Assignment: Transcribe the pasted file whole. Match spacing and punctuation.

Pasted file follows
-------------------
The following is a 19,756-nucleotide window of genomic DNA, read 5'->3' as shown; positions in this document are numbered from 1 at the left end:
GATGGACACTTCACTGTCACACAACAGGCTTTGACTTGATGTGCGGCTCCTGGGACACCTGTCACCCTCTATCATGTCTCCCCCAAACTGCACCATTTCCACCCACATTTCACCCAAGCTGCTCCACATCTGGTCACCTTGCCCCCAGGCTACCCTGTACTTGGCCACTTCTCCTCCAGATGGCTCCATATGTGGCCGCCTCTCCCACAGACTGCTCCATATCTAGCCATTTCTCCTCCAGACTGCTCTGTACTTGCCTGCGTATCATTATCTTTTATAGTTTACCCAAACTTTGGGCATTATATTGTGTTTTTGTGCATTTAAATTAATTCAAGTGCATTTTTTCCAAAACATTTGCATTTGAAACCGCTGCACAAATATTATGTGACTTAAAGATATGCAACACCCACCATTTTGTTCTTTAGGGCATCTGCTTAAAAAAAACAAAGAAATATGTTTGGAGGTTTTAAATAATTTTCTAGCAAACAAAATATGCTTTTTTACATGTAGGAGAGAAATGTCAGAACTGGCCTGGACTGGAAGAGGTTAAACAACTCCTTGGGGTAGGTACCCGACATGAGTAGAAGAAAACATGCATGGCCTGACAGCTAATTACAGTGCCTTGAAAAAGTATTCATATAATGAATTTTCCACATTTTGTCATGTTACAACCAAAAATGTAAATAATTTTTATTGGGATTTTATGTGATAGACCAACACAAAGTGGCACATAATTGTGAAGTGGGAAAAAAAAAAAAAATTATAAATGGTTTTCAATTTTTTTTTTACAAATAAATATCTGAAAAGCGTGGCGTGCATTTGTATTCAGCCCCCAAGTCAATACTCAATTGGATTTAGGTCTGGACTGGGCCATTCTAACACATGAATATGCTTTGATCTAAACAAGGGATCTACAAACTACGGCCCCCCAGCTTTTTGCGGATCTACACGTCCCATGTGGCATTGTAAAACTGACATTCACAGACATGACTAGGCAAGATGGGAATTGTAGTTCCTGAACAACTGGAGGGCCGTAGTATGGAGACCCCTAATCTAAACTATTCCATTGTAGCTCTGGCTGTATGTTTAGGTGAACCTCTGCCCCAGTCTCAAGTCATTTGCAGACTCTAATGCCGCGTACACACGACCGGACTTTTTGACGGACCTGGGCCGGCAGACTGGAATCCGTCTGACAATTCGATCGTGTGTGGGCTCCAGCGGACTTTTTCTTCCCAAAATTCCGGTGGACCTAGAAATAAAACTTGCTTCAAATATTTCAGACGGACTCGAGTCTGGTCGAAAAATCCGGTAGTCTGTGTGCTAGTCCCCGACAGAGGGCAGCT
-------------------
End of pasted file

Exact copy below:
The following is a 19,756-nucleotide window of genomic DNA, read 5'->3' as shown; positions in this document are numbered from 1 at the left end:
GATGGACACTTCACTGTCACACAACAGGCTTTGACTTGATGTGCGGCTCCTGGGACACCTGTCACCCTCTATCATGTCTCCCCCAAACTGCACCATTTCCACCCACATTTCACCCAAGCTGCTCCACATCTGGTCACCTTGCCCCCAGGCTACCCTGTACTTGGCCACTTCTCCTCCAGATGGCTCCATATGTGGCCGCCTCTCCCACAGACTGCTCCATATCTAGCCATTTCTCCTCCAGACTGCTCTGTACTTGCCTGCGTATCATTATCTTTTATAGTTTACCCAAACTTTGGGCATTATATTGTGTTTTTGTGCATTTAAATTAATTCAAGTGCATTTTTTCCAAAACATTTGCATTTGAAACCGCTGCACAAATATTATGTGACTTAAAGATATGCAACACCCACCATTTTGTTCTTTAGGGCATCTGCTTAAAAAAAACAAAGAAATATGTTTGGAGGTTTTAAATAATTTTCTAGCAAACAAAATATGCTTTTTTACATGTAGGAGAGAAATGTCAGAACTGGCCTGGACTGGAAGAGGTTAAACAACTCCTTGGGGTAGGTACCCGACATGAGTAGAAGAAAACATGCATGGCCTGACAGCTAATTACAGTGCCTTGAAAAAGTATTCATATAATGAATTTTCCACATTTTGTCATGTTACAACCAAAAATGTAAATAATTTTTATTGGGATTTTATGTGATAGACCAACACAAAGTGGCACATAATTGTGAAGTGGGAAAAAAAAAAAAAATTATAAATGGTTTTCAATTTTTTTTTTACAAATAAATATCTGAAAAGCGTGGCGTGCATTTGTATTCAGCCCCCAAGTCAATACTCAATTGGATTTAGGTCTGGACTGGGCCATTCTAACACATGAATATGCTTTGATCTAAACAAGGGATCTACAAACTACGGCCCCCCAGCTTTTTGCGGATCTACACGTCCCATGTGGCATTGTAAAACTGACATTCACAGACATGACTAGGCAAGATGGGAATTGTAGTTCCTGAACAACTGGAGGGCCGTAGTATGGAGACCCCTAATCTAAACTATTCCATTGTAGCTCTGGCTGTATGTTTAGGTGAACCTCTGCCCCAGTCTCAAGTCATTTGCAGACTCTAATGCCGCGTACACACGACCGGACTTTTTGACGGACCTGGGCCGGCAGACTGGAATCCGTCTGACAATTCGATCGTGTGTGGGCTCCAGCGGACTTTTTCTTCCCAAAATTCCGGTGGACCTAGAAATAAAACTTGCTTCAAATATTTCAGACGGACTCGAGTCTGGTCGAAAAATCCGGTAGTCTGTGTGCTAGTCCCCGACAGAGGGCAGCT